On Tuesday CBS announced it is imposing a leave of absence on "60 Minutes" correspondent Lara Logan and her producer Max McClellan after their reporting on Benghazi was revealed to be wrong. NBC's Brian Williams reports.
CBS correspondent Lara Logan has been ordered to take a leave of absence after an internal review found her discredited "60 Minutes" segment on the Benghazi consulate attack was poorly vetted, the network said in a memo to staff.
The network also asked Logan's producer, Max McClellan, to take a leave of absence. CBS did not specify a length for the leaves.
"As Executive Producer, I am responsible for what gets on the air," CBS' Jeff Fager said in the memo. "I pride myself in catching almost everything, but this deception got through and it shouldn’t have."
Logan has already publicly apologized for the October story, which featured an interview with security contractor Dylan Davies, who claimed he witnessed the 2012 raid that left four Americans dead.
In the interview and in a book, "The Embassy House," Davies described how he rushed to the U.S. compound and fought his way inside in "an effort to find my American brothers-in-arms and stand with them against the terrorist horde."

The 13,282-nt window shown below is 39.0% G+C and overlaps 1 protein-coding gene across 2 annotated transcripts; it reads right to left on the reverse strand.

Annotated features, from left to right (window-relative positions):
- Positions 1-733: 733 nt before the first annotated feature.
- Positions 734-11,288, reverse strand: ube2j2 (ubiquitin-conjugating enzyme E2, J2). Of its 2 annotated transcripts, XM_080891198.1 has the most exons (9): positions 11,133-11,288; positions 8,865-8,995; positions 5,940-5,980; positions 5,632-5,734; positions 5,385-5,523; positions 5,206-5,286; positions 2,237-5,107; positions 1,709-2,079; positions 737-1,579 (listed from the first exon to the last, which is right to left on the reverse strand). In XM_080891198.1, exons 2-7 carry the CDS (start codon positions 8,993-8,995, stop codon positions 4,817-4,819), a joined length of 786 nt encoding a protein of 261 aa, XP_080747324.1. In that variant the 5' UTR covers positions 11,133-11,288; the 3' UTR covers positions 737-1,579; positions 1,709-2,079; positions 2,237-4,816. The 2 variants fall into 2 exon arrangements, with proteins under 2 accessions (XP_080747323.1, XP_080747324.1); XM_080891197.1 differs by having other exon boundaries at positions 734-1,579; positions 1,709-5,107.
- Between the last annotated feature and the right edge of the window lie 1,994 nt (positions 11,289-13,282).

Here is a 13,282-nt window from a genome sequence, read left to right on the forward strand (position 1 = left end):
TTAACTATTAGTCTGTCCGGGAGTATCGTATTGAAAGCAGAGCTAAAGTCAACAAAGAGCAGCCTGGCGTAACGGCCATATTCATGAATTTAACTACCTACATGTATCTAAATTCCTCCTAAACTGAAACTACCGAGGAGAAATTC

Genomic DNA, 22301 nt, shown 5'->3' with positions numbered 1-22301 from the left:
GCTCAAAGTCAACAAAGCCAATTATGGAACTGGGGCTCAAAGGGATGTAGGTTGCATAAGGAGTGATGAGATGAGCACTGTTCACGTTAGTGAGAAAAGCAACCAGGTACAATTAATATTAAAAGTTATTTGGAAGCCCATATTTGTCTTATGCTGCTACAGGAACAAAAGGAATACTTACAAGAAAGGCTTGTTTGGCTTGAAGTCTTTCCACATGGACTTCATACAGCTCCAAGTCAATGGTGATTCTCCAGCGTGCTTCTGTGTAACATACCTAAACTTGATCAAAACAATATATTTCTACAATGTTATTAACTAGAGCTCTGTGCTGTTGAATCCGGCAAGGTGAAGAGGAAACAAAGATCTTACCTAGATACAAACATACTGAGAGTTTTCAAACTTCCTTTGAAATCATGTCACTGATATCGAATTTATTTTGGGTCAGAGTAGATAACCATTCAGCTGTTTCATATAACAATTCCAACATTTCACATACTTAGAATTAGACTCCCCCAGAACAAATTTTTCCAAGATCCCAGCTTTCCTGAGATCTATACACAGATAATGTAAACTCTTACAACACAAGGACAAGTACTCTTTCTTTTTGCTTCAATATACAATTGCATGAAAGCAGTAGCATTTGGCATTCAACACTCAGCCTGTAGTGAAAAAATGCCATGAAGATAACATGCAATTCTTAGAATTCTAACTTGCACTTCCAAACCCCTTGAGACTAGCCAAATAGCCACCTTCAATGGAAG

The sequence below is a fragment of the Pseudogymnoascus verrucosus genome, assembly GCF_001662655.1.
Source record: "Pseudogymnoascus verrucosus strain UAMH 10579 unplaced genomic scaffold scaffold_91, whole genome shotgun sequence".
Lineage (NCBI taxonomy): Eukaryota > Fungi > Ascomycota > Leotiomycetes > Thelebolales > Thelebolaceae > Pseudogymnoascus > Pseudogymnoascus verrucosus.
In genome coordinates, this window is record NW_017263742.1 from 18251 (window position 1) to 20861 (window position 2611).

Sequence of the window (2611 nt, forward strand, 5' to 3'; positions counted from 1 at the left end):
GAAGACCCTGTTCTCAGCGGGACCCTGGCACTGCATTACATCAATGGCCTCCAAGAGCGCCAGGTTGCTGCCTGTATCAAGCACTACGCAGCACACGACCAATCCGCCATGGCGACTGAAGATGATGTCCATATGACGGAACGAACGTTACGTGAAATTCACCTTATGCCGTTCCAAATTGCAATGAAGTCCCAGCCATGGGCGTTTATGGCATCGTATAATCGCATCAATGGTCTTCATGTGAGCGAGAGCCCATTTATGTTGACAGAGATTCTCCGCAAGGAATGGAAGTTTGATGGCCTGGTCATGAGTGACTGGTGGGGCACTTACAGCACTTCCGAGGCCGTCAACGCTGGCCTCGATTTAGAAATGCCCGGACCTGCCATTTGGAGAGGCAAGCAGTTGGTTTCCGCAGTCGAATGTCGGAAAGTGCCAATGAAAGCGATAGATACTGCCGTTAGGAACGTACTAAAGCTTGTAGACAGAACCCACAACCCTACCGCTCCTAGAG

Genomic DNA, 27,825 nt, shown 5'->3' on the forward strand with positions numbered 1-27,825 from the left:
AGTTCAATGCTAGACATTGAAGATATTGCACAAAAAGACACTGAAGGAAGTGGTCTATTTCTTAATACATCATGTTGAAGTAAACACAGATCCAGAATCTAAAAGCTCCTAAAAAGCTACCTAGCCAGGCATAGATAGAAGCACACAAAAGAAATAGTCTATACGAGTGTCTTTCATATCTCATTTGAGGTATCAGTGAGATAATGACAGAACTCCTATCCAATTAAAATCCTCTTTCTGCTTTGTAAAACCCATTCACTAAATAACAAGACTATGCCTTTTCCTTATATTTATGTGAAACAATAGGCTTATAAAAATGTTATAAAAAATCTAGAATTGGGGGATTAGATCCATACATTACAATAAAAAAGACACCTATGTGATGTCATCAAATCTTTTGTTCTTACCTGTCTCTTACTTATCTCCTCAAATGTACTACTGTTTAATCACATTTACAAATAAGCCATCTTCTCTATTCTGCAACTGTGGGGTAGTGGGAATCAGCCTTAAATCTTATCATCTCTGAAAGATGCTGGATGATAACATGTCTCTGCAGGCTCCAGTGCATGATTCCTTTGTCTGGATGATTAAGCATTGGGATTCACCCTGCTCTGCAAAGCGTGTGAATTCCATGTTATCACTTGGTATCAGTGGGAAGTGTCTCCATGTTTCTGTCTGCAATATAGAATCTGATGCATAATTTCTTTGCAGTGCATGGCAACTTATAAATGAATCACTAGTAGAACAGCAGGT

Frederick M. Brown / Getty Images file
CBS correspondent Lara Logan is taking a leave of absence in the wake of an internal report that criticized her report on the Benghazi attack.
But an incident report Davies filed with his employer soon after the attack said he couldn't get near the U.S. mission, and that's also what he told the FBI and the State Department.
CBS's review found that "60 Minutes" should have done more digging to expose Davies' conflicting accounts and that when he claimed he lied to his employer about his location that night, it should have raised a red flag.
"The team did not sufficiently vet Davies’ account of his own actions and whereabouts that night," CBS said in the summary of the internal investigation.
The network also concluded that Logan should not have been working on the Benghazi story to start with since she had given a speech in which she criticized the U.S. reaction to the attack.
In addition, "60 Minutes" failed to note that CBS owns Simon & Schuster, which published "The Embassy House." The publisher has stopped selling the book.
Logan, 42, has worked for CBS since 2002. The memo from Fager noted she "has distinguished herself and has put herself in harm’s way many times in the course of covering stories for us."
In 2011, she was sexually attacked and beaten while reporting from Tahrir Square in Cairo about Egyptian President Hosni Mubarak's resignation.